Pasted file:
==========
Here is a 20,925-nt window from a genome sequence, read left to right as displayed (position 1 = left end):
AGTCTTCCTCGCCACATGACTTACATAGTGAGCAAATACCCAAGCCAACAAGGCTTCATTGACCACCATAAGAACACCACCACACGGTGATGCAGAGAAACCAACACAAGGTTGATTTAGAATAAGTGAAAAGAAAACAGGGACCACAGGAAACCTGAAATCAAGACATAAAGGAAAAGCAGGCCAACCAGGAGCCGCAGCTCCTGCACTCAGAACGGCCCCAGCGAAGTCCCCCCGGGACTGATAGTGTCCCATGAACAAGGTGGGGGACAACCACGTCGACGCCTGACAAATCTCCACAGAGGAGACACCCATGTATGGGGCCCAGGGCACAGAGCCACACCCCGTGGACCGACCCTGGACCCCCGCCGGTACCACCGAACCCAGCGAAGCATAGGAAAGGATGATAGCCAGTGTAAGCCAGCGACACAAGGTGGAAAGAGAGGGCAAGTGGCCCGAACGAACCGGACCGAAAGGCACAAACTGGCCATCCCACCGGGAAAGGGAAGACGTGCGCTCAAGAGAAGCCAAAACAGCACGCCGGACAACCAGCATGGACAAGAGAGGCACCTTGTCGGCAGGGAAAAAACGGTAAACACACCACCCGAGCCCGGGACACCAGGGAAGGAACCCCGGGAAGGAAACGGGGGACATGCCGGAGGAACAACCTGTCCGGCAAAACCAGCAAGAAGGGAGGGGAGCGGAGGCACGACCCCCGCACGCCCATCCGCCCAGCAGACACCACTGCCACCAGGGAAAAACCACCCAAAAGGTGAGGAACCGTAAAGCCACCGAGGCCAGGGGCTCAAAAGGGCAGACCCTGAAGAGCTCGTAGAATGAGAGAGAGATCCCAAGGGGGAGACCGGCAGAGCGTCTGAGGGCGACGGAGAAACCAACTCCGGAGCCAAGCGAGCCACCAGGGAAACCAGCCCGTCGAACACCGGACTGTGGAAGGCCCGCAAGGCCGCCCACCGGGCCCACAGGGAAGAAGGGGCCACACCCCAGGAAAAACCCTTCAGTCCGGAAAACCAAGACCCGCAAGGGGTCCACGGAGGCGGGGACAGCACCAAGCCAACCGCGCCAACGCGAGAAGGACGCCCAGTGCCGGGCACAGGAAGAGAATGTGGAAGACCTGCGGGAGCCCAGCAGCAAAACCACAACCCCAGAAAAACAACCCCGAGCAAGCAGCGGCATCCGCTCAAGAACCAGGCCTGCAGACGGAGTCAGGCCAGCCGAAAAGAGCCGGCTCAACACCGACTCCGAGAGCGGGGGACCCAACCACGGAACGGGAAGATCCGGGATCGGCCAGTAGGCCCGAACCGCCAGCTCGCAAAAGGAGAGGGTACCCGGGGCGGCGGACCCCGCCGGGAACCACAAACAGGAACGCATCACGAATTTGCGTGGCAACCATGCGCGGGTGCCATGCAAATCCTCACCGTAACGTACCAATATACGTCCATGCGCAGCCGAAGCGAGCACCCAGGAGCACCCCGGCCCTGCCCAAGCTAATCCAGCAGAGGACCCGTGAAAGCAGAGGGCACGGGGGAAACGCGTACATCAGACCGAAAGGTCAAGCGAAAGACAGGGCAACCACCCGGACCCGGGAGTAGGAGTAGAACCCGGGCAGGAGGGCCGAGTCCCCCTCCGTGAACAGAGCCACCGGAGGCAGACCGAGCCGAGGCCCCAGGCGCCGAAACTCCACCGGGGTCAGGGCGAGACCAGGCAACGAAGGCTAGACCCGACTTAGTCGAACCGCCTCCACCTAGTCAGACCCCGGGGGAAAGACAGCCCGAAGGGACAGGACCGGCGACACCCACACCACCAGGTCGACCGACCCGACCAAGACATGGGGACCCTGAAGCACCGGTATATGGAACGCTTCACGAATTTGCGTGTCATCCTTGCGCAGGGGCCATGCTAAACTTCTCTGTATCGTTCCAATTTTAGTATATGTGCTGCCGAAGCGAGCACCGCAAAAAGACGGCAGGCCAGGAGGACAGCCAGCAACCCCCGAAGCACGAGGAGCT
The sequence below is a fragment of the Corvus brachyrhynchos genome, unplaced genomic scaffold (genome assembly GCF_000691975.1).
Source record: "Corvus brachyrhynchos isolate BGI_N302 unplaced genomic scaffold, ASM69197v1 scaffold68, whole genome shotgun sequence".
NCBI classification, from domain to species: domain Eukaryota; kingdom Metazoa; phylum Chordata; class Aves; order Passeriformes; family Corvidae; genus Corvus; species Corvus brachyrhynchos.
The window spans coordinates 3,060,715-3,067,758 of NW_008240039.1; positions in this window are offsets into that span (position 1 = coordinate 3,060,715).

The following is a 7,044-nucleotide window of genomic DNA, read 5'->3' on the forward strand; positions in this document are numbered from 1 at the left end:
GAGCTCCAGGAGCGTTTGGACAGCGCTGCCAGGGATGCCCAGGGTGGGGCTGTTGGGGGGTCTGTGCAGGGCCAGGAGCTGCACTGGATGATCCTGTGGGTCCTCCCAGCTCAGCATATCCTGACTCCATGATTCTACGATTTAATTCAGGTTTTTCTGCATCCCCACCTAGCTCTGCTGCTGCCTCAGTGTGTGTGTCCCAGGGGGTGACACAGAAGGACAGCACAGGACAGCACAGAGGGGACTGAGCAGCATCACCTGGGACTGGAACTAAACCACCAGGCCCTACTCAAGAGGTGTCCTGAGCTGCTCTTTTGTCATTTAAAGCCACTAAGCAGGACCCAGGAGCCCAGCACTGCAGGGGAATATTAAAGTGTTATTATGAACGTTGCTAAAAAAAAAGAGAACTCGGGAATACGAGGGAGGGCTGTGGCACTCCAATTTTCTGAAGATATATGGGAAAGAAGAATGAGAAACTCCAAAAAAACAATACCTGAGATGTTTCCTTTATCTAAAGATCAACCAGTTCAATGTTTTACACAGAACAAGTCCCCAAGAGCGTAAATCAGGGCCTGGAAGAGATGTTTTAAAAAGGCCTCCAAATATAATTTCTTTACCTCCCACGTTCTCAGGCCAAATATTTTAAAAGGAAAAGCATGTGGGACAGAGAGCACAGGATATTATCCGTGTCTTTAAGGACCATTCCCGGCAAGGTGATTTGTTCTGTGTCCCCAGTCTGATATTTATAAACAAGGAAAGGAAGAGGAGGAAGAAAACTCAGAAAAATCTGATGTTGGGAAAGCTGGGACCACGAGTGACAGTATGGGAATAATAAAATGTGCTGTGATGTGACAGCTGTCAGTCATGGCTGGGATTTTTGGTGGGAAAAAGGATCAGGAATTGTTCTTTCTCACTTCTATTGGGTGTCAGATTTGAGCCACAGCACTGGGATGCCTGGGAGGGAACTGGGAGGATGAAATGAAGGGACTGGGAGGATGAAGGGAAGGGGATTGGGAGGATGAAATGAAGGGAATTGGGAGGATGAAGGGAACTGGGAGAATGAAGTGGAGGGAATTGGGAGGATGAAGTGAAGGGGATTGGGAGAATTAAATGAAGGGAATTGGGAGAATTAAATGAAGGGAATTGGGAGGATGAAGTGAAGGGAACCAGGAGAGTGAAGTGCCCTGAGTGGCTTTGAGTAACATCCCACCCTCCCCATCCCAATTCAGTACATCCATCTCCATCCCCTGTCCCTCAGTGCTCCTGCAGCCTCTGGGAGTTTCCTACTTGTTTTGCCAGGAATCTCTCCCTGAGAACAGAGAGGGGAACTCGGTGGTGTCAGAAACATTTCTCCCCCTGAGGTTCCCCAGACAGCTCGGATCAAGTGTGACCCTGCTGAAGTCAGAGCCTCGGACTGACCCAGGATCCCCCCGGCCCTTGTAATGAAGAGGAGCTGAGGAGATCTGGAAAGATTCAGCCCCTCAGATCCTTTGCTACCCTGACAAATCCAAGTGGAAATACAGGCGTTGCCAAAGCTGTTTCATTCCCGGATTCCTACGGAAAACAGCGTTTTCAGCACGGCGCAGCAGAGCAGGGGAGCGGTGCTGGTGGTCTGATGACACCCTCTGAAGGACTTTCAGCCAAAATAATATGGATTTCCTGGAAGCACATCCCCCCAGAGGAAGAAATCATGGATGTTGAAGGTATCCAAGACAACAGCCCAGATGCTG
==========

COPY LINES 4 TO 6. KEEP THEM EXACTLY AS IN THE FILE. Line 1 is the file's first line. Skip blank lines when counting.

Source record: "Corvus brachyrhynchos isolate BGI_N302 unplaced genomic scaffold, ASM69197v1 scaffold68, whole genome shotgun sequence".
NCBI classification, from domain to species: domain Eukaryota; kingdom Metazoa; phylum Chordata; class Aves; order Passeriformes; family Corvidae; genus Corvus; species Corvus brachyrhynchos.
The window spans coordinates 3,060,715-3,067,758 of NW_008240039.1; positions in this window are offsets into that span (position 1 = coordinate 3,060,715).